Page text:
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Indoor Container Gardening for the spatially challenged

Some of us can’t afford to purchase homes even in this time of foreclosures and lower prices. Some of us have very little outdoor space, have bad soil or don’t have landlords hip to tilling up the yard.

Some of us just like watching plants grow and develop in our windowsills instead of outside, where weather and temperature can leave all our love of planting unrequited. We are the people who turn to indoor container gardening.

Indoor container gardening is a great way to grow small vegetables, herbs and other sundries in minimal space. If you’re good with plants and conscientious, you can do it in just a couple of windowsill-based square feet.

First, get or make yourself a small sprouting greenhouse. Ikea has them for around five bucks. If you don’t have an Ikea nearby, you can create one with a transparent glass or plastic container (I prefer searching in thrift stores, where the options are endless), or build a lidless box using small pine slats and nailing along polyurethane sheeting.

The construction isn’t really important. What is important is that the sprouting plants receive regular airflow, and that sunlight (and its warmth) permeates the container.

How to Organize Vegetable Seeds
How to Organize Vegetable Seeds

Next, choose your seeds. I find that dwarf tomatoes, basil, oregano and even some chilies work really well indoors. Read the instructions on the seed packet; some seeds require chafing or cutting to loosen the seed’s goodness from the husk, allowing it to sprout. Do what the seed packet tells you and you can’t go wrong in germinating at least most of your plants.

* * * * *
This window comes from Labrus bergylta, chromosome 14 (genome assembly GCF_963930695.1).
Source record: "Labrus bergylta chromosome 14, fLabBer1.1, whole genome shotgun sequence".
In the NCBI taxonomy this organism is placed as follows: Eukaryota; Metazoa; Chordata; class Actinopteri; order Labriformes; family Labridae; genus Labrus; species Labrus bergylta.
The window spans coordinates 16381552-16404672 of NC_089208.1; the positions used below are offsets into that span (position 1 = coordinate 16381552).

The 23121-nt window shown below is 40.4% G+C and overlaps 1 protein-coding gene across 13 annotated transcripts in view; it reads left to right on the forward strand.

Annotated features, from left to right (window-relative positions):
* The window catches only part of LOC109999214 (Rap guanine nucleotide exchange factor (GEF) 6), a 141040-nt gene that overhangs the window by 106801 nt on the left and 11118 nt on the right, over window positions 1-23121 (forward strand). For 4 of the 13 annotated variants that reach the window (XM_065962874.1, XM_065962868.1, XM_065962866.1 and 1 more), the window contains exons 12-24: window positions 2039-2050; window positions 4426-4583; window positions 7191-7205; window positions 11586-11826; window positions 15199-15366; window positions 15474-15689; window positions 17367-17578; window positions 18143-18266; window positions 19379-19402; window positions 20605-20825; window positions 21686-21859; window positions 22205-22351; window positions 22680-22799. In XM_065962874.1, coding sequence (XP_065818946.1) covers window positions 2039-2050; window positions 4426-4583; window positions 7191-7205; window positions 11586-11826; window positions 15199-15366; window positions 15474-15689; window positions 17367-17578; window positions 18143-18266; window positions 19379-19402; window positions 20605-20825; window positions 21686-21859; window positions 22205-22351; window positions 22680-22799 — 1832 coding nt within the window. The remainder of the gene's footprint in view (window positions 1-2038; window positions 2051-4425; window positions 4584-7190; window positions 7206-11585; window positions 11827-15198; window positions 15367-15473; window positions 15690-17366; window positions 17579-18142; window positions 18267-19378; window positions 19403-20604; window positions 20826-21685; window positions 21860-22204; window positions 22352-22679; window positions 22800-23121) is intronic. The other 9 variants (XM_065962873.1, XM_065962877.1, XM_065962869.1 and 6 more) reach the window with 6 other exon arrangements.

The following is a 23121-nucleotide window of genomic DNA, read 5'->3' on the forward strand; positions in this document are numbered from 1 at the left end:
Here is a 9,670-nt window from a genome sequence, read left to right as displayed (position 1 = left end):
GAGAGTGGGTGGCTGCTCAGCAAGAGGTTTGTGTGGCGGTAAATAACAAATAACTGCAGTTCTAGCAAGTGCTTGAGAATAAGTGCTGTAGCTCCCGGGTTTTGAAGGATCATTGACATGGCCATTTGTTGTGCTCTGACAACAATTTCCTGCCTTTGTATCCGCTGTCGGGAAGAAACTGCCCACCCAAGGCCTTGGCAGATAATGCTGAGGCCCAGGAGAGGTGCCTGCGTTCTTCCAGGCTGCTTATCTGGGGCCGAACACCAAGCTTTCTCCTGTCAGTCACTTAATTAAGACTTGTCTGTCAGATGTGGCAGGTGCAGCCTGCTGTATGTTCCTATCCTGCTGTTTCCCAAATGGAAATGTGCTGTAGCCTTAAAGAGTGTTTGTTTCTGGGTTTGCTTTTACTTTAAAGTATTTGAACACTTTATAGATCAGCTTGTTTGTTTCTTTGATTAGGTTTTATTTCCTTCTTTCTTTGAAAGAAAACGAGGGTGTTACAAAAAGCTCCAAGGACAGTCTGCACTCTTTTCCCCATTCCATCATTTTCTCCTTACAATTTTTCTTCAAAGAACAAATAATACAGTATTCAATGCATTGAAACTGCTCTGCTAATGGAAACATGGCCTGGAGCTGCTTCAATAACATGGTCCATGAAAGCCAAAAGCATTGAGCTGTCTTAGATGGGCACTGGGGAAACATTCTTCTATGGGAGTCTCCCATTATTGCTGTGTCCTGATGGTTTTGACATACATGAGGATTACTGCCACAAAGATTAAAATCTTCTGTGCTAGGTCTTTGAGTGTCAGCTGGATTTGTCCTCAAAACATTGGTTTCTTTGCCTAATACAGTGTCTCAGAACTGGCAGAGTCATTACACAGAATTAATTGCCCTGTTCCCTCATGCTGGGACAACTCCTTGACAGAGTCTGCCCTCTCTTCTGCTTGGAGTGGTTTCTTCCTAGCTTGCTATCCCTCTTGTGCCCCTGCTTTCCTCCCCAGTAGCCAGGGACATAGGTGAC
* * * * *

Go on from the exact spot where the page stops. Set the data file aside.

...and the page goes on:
For sprouting, I like to use paper cups. Not only is this a good way to reuse items you might have around the house, it’s also very easy to peel away the cup when you need to transplant the seedlings – thereby saving the roots and keeping the young plant’s integrity.

Toss in some indoor potting soil and plant seeds to their suggested depth. Water voraciously. Put the cups under your makeshift greenhouse, stick the whole contraption in a sunny area, and wait.

In a couple weeks (depending on seedling), you should have a number of sprouts. If there’s more than one per pot, thin them out. Continue to water, and cycle out the air (if you’re using glass or plastic) at least twice a day so the plants don’t suffocate. If you want, talk to them. They seem to like that.

When the plants have five to seven leaves each (beyond the initial sprout leaves – which are usually shaped differently), transplant them to larger pots and free them from the greenhouse. Continue to water conscientiously, and watch as your indoor garden takes shape.

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